Wednesday, February 10, 2010

All Roads Lead to Rome -- Even on Valentine's Day!

By Lidia Matticchio Bastianich,
Author of Lidia Cooks from the Heart of Italy: A Feast of 175 Regional Recipes

This year, Valentine's Day falls on a Sunday, and I'll be celebrating it with my kids and grandkids "Roman style". After all, St. Valentine's origins are actually considered Roman, although many of us look for romantic dishes like lobster, oysters and chocolate covered strawberries. I say keep the holiday simple, wholesome and still full of love with one or two delicious pasta dishes that can be put on the table in literally twenty minutes. That way, there's more time for lots of hugs following dinner!

Regardless of whether you decide to treat your spouse, loved one, or the entire family to these dishes, Valentine's Day does need a little chocolate to top off the meal. And at my house, I'll be serving my traditional chocolate crepes, served with a little fresh whipped cream or vanilla ice cream. Now THAT'S AMORE!

From Lidia's Italian-American Kitchen, published by Alfred A. Knopf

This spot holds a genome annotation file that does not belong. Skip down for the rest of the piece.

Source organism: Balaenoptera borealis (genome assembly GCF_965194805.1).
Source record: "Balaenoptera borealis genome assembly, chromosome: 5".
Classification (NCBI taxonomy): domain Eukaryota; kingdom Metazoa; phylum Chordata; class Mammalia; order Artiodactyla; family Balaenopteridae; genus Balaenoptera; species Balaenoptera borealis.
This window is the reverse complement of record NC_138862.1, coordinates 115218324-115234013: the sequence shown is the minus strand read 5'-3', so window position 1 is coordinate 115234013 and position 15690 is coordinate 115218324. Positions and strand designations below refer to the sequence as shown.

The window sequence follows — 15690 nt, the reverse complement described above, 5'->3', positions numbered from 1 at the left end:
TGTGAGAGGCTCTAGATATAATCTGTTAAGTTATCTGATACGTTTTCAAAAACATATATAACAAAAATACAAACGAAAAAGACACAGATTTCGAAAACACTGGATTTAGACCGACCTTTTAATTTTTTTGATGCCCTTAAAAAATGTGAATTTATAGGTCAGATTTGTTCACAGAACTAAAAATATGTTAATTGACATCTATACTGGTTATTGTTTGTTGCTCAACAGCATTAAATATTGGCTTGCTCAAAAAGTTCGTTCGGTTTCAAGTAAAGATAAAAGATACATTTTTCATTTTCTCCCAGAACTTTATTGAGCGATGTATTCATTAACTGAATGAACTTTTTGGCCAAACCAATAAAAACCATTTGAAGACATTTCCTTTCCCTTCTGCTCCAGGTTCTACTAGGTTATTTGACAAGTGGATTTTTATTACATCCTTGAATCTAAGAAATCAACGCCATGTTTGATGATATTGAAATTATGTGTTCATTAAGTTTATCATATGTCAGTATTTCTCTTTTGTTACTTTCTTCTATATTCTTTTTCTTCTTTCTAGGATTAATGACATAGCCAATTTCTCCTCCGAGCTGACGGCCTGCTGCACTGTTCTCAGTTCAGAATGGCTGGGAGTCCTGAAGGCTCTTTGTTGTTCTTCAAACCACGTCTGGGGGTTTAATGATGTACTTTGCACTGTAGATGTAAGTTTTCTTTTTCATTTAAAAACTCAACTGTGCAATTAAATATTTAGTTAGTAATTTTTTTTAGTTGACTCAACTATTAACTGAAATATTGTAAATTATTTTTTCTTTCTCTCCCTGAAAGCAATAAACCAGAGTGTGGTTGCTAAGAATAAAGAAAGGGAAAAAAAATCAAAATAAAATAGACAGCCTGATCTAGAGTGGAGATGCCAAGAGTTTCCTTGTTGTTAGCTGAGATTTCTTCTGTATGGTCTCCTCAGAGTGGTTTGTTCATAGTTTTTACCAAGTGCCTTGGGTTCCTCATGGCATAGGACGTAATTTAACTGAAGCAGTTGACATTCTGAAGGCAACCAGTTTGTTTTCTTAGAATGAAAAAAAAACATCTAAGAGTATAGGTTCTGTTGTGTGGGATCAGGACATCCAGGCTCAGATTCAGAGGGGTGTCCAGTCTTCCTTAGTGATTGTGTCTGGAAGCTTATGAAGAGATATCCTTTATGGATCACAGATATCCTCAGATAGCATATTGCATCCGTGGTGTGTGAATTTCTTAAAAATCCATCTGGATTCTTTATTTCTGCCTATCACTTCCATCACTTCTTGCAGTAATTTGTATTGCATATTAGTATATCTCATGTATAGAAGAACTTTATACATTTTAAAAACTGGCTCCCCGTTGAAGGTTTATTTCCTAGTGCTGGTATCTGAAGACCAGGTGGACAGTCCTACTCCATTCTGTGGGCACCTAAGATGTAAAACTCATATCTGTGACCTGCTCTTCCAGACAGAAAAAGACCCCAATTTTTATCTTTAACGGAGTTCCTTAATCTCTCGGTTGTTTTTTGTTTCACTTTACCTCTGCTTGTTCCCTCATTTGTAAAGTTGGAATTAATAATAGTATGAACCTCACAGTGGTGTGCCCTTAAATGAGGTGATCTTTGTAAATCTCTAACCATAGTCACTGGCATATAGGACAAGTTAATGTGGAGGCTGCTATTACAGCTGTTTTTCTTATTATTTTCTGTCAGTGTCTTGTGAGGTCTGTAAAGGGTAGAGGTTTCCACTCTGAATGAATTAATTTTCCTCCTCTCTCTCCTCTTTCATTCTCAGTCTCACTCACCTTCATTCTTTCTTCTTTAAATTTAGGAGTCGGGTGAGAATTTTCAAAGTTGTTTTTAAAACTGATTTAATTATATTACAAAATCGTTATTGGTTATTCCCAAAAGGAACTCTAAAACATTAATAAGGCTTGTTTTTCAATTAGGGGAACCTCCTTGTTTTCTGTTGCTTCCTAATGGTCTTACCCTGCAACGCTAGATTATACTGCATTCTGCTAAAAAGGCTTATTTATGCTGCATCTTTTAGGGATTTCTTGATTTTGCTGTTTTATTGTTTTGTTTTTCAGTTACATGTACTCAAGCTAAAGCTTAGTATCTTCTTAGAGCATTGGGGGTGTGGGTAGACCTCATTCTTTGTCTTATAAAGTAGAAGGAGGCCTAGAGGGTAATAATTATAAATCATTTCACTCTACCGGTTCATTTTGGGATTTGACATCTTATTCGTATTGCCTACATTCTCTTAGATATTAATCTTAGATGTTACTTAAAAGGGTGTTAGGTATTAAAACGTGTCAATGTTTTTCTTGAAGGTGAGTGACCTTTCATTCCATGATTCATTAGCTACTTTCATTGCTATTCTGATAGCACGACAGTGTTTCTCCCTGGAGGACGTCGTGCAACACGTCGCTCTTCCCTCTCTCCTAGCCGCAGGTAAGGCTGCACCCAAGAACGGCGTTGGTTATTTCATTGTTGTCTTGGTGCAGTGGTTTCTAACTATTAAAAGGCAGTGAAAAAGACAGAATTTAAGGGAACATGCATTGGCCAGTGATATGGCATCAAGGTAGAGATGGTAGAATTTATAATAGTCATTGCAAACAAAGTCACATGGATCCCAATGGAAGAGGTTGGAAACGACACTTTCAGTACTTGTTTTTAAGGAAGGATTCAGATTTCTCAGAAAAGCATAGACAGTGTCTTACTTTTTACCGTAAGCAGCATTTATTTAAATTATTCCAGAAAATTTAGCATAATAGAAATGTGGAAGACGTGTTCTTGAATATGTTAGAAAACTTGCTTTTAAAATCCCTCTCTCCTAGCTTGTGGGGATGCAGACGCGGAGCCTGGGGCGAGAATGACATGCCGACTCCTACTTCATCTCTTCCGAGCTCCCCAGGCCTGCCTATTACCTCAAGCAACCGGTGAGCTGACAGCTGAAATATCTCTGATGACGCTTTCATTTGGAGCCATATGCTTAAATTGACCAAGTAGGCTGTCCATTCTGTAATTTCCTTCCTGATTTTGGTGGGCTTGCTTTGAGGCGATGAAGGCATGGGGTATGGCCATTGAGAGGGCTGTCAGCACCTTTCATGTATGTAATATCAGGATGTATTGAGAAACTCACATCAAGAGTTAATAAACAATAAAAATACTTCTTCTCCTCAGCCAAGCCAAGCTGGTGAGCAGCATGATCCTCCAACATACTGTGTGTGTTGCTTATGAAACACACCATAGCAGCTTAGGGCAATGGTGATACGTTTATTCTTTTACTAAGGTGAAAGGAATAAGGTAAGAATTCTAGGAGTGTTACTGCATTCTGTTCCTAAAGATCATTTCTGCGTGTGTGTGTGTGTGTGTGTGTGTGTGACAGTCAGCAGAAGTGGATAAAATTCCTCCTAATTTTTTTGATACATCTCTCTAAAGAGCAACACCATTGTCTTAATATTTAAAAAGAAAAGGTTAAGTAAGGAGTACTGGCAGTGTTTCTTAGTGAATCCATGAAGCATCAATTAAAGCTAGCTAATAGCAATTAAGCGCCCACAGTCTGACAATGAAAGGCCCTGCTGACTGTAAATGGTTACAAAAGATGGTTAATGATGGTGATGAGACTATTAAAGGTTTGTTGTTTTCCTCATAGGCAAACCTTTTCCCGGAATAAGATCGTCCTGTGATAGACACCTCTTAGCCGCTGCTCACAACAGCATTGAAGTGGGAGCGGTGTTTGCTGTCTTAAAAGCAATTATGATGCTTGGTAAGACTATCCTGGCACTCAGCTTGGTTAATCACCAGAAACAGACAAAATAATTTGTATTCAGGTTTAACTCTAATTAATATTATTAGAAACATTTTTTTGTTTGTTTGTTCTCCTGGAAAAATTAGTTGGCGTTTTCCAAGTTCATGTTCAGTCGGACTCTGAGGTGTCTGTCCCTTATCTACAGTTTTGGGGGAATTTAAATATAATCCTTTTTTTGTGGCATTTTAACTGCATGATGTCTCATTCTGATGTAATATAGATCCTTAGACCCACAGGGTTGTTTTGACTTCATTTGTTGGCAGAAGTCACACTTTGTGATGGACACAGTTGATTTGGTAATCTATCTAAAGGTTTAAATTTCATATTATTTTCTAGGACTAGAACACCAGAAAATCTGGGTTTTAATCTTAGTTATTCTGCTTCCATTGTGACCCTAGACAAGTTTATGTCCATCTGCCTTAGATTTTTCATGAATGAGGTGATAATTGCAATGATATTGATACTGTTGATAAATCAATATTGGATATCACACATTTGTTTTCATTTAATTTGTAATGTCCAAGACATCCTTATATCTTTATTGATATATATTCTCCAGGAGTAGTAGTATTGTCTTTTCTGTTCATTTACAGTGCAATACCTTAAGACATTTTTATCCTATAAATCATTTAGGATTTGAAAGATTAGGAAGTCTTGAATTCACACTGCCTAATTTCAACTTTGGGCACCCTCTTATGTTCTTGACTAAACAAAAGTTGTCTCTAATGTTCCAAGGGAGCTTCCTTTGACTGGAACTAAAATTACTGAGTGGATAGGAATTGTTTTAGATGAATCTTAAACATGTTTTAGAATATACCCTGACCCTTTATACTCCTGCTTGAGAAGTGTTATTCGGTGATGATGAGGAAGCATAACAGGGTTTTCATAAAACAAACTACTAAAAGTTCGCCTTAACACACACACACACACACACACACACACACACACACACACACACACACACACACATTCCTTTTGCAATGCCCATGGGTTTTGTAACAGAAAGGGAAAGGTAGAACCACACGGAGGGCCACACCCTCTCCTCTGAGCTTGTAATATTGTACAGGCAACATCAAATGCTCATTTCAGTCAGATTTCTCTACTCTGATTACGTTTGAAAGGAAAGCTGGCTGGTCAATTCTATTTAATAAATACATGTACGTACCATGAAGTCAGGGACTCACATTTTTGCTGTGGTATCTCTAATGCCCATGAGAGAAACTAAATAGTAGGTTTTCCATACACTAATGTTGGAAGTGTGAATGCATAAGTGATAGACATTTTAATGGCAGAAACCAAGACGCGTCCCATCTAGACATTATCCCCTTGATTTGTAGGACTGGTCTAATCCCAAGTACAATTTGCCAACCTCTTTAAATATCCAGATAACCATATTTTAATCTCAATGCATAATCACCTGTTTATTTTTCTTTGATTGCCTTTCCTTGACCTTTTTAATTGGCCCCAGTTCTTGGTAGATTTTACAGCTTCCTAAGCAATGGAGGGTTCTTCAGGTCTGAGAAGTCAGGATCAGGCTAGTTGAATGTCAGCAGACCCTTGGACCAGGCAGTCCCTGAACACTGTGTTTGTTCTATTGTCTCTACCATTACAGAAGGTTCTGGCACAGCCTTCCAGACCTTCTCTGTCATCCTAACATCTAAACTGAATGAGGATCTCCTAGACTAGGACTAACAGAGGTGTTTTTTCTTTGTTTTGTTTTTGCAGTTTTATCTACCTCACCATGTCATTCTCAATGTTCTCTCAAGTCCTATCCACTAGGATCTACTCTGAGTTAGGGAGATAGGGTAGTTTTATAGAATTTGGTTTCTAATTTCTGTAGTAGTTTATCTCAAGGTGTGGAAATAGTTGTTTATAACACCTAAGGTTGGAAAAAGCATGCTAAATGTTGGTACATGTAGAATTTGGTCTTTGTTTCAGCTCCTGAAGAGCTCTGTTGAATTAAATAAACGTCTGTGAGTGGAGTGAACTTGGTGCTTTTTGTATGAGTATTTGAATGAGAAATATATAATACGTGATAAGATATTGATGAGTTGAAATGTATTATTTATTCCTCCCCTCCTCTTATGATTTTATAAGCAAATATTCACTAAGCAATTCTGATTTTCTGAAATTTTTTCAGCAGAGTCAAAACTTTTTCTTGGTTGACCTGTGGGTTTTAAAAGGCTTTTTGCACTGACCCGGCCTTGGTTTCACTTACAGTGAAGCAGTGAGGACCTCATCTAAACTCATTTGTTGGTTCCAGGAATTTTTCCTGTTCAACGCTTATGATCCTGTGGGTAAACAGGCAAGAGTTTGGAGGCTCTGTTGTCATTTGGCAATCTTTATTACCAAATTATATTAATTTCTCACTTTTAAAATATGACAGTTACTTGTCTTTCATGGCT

Makes 6 servings

  • Salt
  • 6 ounces slab bacon, in one piece
  • 2 tablespoons extra virgin olive oil
  • 2 large yellow onions, sliced ½-inch (about 3 cups)
  • 1 ½ cups hot Chicken Stock or canned reduced-sodium chicken broth, or as needed
  • 1 pound linguine
  • 3 egg yolks
  • Coarsely ground black pepper

Bring 6 quarts of salted water to the boil in an 8-quart pot over high heat.

Remove the rind, if necessary from the bacon. Cut the bacon into ¼ inch slices, then cut the slices crosswise into ¼ inch strips. Heat the olive oil in a large, heavy skillet over medium heat. Add the bacon and cook, stirring, until the bacon is lightly browned, but still soft in the center, about 6 minutes.

The amount of fat in the skillet will vary depending on the bacon. If there is more than 3 to 4 tablespoons of fat in the pan, pour off the excess. If there is less than 3 to 4 tablespoons, add enough olive oil to measure that amount. Add the onions and cook until wilted, but still crunchy, about 4 to 5 minutes. Add the stock, bring to a boil and adjust the heat to a lively simmer. Cook until the liquid is reduced by about half.

Meanwhile, stir the linguine into the boiling salted water. Return to a boil, stirring frequently. Cook the pasta, semi-covered, stirring occasionally, until done, about 8 minutes.